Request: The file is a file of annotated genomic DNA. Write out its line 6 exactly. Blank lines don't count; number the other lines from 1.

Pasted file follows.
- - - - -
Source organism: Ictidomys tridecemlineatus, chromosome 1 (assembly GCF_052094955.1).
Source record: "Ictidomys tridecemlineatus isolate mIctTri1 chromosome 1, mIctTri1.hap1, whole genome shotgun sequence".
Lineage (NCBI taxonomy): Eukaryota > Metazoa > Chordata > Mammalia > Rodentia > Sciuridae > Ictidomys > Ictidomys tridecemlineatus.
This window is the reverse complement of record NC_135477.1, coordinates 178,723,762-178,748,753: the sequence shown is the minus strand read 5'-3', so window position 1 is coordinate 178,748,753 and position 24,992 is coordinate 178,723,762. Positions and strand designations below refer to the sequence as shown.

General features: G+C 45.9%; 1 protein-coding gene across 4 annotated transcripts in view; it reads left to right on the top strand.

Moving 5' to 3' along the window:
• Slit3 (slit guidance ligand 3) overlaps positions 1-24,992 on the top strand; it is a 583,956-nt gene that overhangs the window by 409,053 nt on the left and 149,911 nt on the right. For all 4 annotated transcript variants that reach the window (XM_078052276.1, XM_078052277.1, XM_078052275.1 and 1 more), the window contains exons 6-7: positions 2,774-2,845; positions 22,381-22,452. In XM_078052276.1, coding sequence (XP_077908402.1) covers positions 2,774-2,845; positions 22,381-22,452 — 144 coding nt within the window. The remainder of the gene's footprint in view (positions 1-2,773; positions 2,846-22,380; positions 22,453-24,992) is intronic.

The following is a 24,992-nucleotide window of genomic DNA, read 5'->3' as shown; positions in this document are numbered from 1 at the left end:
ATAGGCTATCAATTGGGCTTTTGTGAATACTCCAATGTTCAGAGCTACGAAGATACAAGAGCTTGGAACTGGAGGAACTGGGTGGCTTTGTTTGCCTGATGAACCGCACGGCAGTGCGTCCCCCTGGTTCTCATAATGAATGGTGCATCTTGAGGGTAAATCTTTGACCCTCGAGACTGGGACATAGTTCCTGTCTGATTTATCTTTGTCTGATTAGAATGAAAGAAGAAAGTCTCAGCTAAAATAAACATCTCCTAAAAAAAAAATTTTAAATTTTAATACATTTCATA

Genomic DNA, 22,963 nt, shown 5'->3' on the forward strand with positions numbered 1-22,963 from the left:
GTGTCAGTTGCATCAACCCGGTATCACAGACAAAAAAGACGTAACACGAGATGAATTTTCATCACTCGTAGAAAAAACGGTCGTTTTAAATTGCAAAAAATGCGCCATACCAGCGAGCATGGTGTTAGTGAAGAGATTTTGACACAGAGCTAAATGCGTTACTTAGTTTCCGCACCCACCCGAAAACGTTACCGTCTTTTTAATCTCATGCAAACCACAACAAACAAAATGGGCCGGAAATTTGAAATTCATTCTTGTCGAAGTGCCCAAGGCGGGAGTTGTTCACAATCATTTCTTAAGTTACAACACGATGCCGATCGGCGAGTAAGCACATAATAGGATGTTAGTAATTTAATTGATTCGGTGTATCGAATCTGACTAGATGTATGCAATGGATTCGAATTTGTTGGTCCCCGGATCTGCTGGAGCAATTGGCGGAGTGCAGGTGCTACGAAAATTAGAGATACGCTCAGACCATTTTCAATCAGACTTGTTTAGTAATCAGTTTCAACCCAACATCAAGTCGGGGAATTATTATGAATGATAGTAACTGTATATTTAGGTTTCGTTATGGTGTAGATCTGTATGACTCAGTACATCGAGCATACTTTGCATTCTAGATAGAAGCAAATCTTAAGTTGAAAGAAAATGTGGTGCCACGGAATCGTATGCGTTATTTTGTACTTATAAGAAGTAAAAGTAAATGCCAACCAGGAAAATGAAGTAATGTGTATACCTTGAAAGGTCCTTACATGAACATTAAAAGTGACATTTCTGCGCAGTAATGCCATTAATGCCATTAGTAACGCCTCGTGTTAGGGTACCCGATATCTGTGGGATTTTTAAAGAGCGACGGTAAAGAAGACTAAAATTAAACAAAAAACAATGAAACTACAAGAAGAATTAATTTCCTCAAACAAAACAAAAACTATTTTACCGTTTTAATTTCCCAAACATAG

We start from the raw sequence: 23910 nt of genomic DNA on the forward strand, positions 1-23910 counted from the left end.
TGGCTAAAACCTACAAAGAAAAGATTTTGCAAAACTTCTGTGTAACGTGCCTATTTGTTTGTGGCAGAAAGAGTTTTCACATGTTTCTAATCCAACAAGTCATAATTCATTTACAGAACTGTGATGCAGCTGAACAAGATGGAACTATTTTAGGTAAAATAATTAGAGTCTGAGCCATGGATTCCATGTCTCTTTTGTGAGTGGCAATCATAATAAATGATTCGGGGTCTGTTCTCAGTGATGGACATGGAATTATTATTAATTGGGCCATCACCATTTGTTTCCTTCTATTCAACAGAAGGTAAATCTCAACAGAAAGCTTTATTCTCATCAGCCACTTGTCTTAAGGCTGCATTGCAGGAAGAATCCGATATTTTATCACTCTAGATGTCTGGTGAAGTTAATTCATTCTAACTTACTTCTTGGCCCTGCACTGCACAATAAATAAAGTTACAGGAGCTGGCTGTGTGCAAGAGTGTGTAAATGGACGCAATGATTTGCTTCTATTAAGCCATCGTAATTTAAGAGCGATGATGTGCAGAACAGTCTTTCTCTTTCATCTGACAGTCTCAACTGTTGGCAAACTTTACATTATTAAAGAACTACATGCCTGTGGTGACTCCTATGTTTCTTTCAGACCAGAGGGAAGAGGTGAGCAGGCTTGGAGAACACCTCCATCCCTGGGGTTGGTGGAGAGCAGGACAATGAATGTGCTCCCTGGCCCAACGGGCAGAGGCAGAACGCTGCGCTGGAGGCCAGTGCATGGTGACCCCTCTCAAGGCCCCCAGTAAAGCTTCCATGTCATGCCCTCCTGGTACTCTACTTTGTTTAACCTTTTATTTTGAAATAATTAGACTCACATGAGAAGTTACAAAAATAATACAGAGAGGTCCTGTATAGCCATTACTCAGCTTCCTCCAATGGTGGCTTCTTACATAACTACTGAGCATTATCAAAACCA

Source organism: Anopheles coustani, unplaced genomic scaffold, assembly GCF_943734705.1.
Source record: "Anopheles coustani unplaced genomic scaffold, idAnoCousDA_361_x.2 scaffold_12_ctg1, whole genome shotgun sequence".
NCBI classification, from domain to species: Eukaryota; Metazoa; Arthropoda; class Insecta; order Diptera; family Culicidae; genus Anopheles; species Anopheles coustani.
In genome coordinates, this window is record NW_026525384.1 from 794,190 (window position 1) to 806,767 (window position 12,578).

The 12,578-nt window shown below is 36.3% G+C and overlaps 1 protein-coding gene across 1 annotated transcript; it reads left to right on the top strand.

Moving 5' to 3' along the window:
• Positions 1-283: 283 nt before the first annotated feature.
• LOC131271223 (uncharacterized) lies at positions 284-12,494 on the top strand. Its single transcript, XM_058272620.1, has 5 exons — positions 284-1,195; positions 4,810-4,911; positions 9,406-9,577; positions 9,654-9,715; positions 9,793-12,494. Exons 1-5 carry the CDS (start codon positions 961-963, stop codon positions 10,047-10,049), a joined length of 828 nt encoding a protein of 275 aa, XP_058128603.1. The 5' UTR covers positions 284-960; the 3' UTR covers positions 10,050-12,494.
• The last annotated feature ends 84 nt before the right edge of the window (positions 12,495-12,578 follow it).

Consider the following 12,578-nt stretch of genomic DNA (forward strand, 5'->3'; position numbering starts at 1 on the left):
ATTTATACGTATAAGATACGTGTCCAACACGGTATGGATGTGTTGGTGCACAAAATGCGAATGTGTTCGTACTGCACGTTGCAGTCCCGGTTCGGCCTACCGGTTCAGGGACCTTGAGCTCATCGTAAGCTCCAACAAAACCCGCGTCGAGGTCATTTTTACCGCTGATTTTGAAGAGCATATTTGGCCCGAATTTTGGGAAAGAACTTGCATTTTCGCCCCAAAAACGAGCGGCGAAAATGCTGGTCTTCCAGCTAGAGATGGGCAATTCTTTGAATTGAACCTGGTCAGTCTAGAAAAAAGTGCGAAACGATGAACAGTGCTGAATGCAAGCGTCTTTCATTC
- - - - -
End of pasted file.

Moving 5' to 3' along the window: